When you were engaged in your marriage (we were going to say “happily married” but you may have not been), you most likely had some type of a financial system. Perhaps one of you paid all the bills while the other spouse was hands-off or perhaps you both handled the budget and finances as a team. There’s a pretty good chance that you fell into one of the above categories or something similar.
We are huge supporters of following a budget, whether someone is single, married, or divorced. Over the years, as we have helped our clients navigate through the divorce process, we realized just how important it is for them to follow a budget after they are divorced. However, too many people do it all wrong because they either don’t adopt a budget or the one that they do follow is extremely limited in scope.
Taking Control of Your Financial Health
You probably have a good idea of how much money you earn every week, bi-weekly, or every month – a budget won’t teach you anything new here. But when you create a budget, it can help you better-understand and reign-in your spending. It can help you analyze your spending behaviors, and it can help you take control of your financial health.
Many people have a mental block about their finances. They can mistakenly believe that what they don’t know won’t hurt them. But by developing a budget, you can be a lot better at managing the money that you do have rolling in. Whether you track your budget on a notepad, apps, websites, or spreadsheets, it’s critical that you understand your cash flow, which refers to the money that’s coming in and going out.
You know that you need a budget, but realize that you need more than a traditional budget that takes into consideration what’s coming in and what’s going out. What you need to improve your finances goes much deeper than that.
Ideally, you’ll develop a deep understanding of your expenses, and this includes your essential and non-essential expenses, your discretionary spending (think dining out, alcohol, tobacco, entertainment expenses, Starbucks, etc.), and so on. You also want to take into consideration your short and long-term goals, for example, if you want to save for the future and you’re self-employed or a freelancer, you may need to open up an IRA account.
Post-Divorce Budgeting Tips
Traditionally, when someone created a budget, they’d take into consideration their income, expenses, and taxes. They may have included a Christmas or vacation stash and then hoped they’d have something leftover for “fun activities” like going to the movies or Disney Land. While it’s satisfying to leave “money on the table,” you have to remember that it also leaves money in your wallet where you can spend it on non-essential items.
When you budget, you want to do it both realistically and responsibly. This means planning for your monthly expenses like the rent or mortgage, utility bills, the cellphone bill, auto insurance, life insurance, health insurance, credit cards, and auto loans, but it also means planning for things like college, vacations, investing, and retirement. When you plan for these long-term, bigger goals, it increases the likelihood of you meeting your future financial needs.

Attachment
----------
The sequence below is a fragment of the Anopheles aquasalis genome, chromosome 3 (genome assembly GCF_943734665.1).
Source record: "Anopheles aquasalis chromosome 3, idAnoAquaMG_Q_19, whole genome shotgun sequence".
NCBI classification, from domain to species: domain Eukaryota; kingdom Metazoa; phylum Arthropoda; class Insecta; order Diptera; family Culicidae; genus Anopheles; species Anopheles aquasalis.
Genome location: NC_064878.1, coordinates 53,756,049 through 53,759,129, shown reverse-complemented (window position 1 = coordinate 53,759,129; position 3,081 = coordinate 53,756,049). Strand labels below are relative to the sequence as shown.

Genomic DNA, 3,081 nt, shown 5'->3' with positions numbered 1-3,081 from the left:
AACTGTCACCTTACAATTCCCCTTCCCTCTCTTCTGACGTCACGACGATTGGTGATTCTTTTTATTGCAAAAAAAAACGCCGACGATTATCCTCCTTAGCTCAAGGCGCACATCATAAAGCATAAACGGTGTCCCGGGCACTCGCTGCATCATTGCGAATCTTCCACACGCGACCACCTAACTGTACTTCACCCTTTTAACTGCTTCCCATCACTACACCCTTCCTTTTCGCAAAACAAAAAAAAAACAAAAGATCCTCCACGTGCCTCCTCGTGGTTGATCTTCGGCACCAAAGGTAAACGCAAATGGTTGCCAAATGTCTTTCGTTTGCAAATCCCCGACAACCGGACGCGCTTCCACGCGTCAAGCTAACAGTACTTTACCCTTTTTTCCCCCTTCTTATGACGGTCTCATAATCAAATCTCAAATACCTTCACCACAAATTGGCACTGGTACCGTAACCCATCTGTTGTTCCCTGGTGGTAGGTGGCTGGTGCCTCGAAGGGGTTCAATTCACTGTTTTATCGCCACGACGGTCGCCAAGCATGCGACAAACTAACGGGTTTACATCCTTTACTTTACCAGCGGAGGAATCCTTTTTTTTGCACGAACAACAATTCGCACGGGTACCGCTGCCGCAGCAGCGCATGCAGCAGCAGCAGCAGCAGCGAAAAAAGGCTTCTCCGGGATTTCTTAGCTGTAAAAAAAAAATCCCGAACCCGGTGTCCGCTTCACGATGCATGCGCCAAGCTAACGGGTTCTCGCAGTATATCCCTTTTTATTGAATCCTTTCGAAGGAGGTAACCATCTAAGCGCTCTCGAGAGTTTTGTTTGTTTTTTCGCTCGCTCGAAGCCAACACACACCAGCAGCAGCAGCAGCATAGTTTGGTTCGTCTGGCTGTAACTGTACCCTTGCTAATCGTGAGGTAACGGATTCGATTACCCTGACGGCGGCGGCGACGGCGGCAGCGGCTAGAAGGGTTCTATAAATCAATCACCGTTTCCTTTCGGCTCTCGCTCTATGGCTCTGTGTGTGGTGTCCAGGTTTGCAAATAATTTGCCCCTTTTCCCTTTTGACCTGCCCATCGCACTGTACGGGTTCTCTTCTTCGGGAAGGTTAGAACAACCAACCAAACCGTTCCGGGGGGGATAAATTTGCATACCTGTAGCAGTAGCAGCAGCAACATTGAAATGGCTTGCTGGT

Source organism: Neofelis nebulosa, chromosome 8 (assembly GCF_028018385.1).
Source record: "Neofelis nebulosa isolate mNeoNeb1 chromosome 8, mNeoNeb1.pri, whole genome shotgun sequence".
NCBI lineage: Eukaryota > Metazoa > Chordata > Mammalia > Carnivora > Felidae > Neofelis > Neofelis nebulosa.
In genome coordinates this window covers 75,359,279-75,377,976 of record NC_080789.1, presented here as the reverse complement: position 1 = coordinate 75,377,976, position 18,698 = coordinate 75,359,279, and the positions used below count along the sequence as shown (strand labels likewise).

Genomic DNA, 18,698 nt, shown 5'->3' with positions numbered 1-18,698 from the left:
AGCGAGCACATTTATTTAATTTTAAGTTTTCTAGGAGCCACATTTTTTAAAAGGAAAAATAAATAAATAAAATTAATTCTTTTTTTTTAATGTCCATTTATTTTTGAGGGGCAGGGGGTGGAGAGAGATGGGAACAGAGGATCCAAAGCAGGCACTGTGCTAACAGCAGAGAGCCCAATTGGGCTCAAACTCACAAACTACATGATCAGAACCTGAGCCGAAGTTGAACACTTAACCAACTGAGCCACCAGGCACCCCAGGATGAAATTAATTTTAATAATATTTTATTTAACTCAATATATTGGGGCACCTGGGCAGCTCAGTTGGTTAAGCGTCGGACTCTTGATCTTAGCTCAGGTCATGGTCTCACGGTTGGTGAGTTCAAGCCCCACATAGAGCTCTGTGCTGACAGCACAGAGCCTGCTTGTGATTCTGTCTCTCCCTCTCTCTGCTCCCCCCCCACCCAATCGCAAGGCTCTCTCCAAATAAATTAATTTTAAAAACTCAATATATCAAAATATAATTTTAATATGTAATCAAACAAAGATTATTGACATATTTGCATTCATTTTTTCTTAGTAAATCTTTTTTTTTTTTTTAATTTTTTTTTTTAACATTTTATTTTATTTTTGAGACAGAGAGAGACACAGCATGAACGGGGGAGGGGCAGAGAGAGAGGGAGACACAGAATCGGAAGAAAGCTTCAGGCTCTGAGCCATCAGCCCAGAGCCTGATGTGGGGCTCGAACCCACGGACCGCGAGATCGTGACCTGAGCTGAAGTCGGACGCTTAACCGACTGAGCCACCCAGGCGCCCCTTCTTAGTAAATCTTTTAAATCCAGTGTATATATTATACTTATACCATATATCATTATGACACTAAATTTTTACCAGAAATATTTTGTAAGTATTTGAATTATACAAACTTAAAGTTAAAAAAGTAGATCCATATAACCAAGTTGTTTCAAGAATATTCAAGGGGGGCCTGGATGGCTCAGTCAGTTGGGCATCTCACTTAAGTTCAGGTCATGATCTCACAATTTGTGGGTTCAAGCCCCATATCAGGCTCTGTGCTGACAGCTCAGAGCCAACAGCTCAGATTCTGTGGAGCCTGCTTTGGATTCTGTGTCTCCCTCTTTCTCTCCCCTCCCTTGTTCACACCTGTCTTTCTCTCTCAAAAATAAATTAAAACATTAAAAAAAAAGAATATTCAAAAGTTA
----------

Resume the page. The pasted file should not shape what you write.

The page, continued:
What is the key here? It’s to understand your spending behaviors and to learn how to monitor your income and expenditures in a responsible way that helps build a strong financial future. No matter your financial circumstances (whether you’re struggling, just getting by, or have plenty of money to live on), you should create a healthy and realistic budget after your divorce is finalized.
Tip #1: Write Down Your Essential Expenses
The first step in the post-divorce budgeting process is to write down all of your essential expenses – that’s it! Which bills are essential for your survival? These typically include housing, utilities, cellphone, insurance, food, gasoline, and childcare so you can work, etc.
Your essential expenses do NOT include cable, alcohol, cigarettes, Netflix, dining out, Starbucks, magazine subscriptions, and other non-essential expenses. Trust us, you can survive quite well without any of them! To really improve your financial health and wellness, you want to get a grip on these unnecessary expenses – it’s a crucial step.
Tip # 2: Know Exactly How Much is Coming In
Too many people look at their total income before taxes and deductions and think that’s what they’re going to live off of, but that’s not how it works. For W2 employees, taxes, Social Security, sometimes child support, health insurance, etc. are taken out of their checks before they are paid.
When creating a budget, you have to know your net income (what you take home after all of these deductions); this is vital. If you have an additional source of income, like a side hustle or selling things on eBay, that can help you out.
Tip #3: Talk to a Pro
One of the BEST things you can do to improve your financial situation is to meet with a financial professional for guidance. Not only will he or she keep you accountable, but they can help control your spending and direct your funds to retirement and investments that will build your financial portfolio over the long-term.
Here’s some more good advice: “We recommend the popular 50/30/20 budget. In it, you spend roughly 50% of your after-tax dollars on necessities, no more than 30% on wants, and at least 20% on savings and debt repayment.
“We like the simplicity of this plan. Over the long term, someone who follows these guidelines will have manageable debt, room to indulge occasionally, and savings to pay irregular or unexpected expenses and retire comfortably,” according to NerdWallet.
We hope you found this article helpful. If you’re looking for divorce representation, contact Claery & Hammond, LLP for a free case evaluation!